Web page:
Shining A Light on Glaucoma: Understanding The Silent Thief Of Sight

Once upon a time in a bustling city, there lived a young boy named Nathan. Nathan was full of curiosity and had always been fascinated by the world around him and loved exploring nature.

One sunny day, Nathan noticed something peculiar, his grandmother, Grandma Mary, seemed to be struggling with her vision. Colors appeared blurry and she often squinted to read her favorite Bible.

Concerned for his beloved Grandma, Nathan decided to take matters into his own hands. Nathan embarked on a quest to learn more about what could be causing his grandmother’s vision problems. He visited his uncle, an Optometrist, who told him about a condition called Glaucoma that affects the eyes.

Glaucoma is a disease that damages the eye’s optic nerve. It usually happens when fluid builds up in the front part of the eye. That extra fluid increases the pressure in your eye, damaging the optic nerve. The optic nerve is responsible to send signals from the eye to the brain which gives us vision to see clearly.

What is the main Cause of Glaucoma?

Our eye constantly makes a fluid called the aqueous humor. As new aqueous flows into your eye, the same amount should drain out. The fluid drains out through an area called the drainage angle. This process keeps the pressure in the eye (intraocular pressure) stable. However, if the drainage angle is not working properly, fluid builds up. Pressure inside the eye rises, damaging the optic nerve. The optic nerve is made up of more than a million tiny nerve fibers. It is like an electric cable made up of many small wires. As these nerve fibers die, you will develop blind spots in your vision. You may not notice these blind spots until most of your optic nerve fibers have died. If all of the fibers die, you will become blind.

How do you get Glaucoma?

Unfortunately, most of the time, you do not know if you have glaucoma without seeing an eye doctor. The most common type of glaucoma is the open angle glaucoma. However, there are no warning signs and no obvious symptoms during the early stages of glaucoma. As the disease progresses, blind spots and visual field defects slowly develops at the peripheral (side) vision. Most people with open angle glaucoma do not notice any change in their vision until it is too late and the damage is quite severe.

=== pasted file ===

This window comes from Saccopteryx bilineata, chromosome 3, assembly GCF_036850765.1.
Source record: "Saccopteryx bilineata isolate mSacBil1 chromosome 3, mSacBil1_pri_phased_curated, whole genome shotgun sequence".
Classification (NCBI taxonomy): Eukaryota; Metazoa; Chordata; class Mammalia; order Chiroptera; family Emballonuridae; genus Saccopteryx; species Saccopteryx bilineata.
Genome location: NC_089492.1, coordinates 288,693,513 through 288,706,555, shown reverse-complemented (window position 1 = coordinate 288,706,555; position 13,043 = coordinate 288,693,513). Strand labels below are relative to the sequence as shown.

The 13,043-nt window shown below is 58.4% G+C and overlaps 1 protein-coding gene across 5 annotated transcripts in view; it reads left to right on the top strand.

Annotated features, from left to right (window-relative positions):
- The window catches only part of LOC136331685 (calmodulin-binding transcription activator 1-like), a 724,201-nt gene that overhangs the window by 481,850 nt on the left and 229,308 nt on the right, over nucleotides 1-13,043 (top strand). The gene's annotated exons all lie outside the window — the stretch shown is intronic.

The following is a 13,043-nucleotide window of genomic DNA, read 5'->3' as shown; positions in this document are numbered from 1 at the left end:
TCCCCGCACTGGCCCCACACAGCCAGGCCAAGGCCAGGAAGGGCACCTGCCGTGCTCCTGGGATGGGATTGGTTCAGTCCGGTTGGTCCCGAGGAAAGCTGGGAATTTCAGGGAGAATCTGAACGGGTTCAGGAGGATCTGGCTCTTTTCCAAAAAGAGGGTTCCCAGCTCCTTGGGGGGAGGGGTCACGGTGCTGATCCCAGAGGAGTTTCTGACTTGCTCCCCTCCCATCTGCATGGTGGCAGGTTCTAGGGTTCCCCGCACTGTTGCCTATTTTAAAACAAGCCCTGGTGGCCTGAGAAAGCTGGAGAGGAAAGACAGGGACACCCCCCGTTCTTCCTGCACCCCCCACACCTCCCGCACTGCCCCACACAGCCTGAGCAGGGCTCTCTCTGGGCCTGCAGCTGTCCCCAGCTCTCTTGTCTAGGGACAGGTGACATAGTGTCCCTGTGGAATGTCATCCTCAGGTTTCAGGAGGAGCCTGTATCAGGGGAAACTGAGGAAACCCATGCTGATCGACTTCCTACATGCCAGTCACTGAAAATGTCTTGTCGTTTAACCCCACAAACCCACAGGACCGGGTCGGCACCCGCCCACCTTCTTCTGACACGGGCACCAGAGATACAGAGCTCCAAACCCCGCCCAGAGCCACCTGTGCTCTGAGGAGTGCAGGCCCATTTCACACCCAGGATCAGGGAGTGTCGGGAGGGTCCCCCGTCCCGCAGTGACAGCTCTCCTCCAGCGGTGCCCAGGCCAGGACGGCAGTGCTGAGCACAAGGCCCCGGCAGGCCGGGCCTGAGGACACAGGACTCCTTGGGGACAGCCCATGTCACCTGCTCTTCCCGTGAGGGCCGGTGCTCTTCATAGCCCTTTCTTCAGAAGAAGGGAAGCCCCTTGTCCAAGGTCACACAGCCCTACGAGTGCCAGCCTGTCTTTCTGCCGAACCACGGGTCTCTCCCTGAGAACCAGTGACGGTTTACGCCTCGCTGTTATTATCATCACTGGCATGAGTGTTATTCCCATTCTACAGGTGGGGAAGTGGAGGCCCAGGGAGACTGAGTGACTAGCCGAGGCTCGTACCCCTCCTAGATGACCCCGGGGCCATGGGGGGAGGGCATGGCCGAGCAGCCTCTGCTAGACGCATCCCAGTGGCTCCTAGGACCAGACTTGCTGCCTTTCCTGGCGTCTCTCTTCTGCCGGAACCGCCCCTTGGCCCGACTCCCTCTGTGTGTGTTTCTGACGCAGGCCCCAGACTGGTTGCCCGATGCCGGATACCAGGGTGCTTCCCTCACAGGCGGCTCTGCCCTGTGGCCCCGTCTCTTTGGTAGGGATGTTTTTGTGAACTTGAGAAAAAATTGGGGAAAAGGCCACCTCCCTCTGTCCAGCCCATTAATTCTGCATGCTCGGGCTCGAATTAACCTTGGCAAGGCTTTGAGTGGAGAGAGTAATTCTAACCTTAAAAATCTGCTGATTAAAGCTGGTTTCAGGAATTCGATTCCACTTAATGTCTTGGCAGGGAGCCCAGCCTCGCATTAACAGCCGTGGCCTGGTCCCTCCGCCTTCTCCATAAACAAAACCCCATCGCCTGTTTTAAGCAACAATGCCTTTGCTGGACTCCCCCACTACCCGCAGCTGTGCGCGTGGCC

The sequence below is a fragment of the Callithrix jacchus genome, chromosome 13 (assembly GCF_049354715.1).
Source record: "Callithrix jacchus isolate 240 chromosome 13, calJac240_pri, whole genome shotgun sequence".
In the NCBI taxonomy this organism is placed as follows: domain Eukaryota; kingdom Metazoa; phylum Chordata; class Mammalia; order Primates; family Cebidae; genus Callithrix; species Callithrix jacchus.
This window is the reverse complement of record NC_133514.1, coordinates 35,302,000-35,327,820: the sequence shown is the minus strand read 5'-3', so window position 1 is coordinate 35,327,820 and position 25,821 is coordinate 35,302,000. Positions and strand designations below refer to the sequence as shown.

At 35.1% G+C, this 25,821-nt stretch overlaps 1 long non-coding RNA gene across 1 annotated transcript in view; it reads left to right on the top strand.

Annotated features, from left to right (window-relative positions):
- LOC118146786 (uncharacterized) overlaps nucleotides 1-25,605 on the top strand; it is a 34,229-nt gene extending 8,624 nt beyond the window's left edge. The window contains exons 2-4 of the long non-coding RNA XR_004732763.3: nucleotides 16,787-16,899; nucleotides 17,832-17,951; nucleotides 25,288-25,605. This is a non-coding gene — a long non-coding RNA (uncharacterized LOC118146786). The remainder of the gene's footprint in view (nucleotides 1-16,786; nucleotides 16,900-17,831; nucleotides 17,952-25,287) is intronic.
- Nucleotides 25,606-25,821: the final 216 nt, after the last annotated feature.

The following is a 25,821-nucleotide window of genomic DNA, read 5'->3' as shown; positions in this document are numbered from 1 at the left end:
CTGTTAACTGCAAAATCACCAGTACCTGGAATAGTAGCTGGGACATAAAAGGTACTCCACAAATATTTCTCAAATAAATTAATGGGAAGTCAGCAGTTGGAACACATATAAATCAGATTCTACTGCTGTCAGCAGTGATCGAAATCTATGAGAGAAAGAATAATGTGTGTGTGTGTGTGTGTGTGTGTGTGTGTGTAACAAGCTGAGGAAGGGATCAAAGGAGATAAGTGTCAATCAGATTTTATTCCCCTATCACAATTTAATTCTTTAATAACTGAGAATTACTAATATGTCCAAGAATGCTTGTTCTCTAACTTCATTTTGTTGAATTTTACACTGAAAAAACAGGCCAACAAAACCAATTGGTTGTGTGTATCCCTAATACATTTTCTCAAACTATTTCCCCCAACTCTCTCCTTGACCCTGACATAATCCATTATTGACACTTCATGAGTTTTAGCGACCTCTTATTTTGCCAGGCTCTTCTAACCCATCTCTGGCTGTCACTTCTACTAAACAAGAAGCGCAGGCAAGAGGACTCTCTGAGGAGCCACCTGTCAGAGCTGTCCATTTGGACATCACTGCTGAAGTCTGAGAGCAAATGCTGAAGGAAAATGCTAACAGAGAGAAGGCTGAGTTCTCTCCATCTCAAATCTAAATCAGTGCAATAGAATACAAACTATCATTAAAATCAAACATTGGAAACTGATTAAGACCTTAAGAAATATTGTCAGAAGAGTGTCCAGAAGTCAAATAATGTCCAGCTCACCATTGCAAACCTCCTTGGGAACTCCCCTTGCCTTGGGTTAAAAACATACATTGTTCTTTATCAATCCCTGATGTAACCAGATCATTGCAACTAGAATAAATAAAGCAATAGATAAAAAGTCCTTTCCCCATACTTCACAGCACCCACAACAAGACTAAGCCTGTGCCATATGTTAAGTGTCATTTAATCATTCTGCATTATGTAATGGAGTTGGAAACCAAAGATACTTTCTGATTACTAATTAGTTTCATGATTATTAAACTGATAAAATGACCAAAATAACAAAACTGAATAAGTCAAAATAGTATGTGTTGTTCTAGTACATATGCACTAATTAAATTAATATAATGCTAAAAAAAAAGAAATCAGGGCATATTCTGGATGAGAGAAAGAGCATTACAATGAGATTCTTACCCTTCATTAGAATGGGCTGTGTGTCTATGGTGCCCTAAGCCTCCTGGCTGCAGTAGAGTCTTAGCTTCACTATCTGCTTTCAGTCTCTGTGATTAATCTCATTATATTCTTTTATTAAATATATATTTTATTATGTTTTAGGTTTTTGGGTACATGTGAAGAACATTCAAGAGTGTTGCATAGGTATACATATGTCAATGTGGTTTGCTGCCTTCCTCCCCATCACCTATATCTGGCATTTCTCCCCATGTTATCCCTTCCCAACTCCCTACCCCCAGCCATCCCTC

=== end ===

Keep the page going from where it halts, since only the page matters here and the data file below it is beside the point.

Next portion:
Do “glaucoma suspects” have symptoms?

Some people are considered glaucoma suspects even if their eye pressure is normal. In cases like this, your eye doctor may notice something different about your optic nerve. Some other people have no signs of damage but have higher than normal eye pressure (called ocular hypertension). These group of people are also considered as glaucoma suspects and have a higher risk of eventually developing glaucoma. Most glaucoma suspects have no symptoms, that is why you need to be carefully monitored by your eye doctor if you are a glaucoma suspect. An eye care specialist can check for any changes over time and begin treatment if needed.

How Can Glaucoma be treated?

Glaucoma damage is permanent and cannot be reversed. Although we cannot cure glaucoma completely, your eye doctor can halt the disease and slow disease progression with eye drops, laser glaucoma therapy and glaucoma eye surgeries. The importance of these treatments is to lower the eye pressure by suppressing fluid production in the eye or increasing drainage of fluid out of the eye.

What then should we do?

Early eye screening is very important. Everyone should have a baseline eye examination with an eye doctor to screen for glaucoma. The only sure way to diagnose glaucoma is with a complete eye exam. A glaucoma screening that only checks eye pressure is not enough to detect glaucoma. During a glaucoma exam, your eye doctor will measure your eye pressure, inspect your eye’s drainage angle, examine your optic nerve for damage, test your peripheral (side) vision, measure the thickness of your cornea. Very often people do annual medical checks and dental checks but often overlook the importance of eye check up. In fact, those who have family history of glaucoma eye disease, have high eye pressure, are farsighted or nearsighted, have had an eye injury, use long-term steroid medications, have corneas that are thin in the center, have thinning of the optic nerve etc. are of higher risk and should see their eye care specialist for annual eye check at least once per year. With regular check up, we can catch the disease at its early stage and prevent visual loss.

Remember, by taking care of our eyes and staying informed about glaucoma, we can protect our vision and continue to see the world in all its beauty. So let’s keep our eyes open and stay proactive when it comes to our eye health.

Dr. Victor Amoako, OD, MGOA


Medifem Multi-Specialist Hospital and Fertility Center.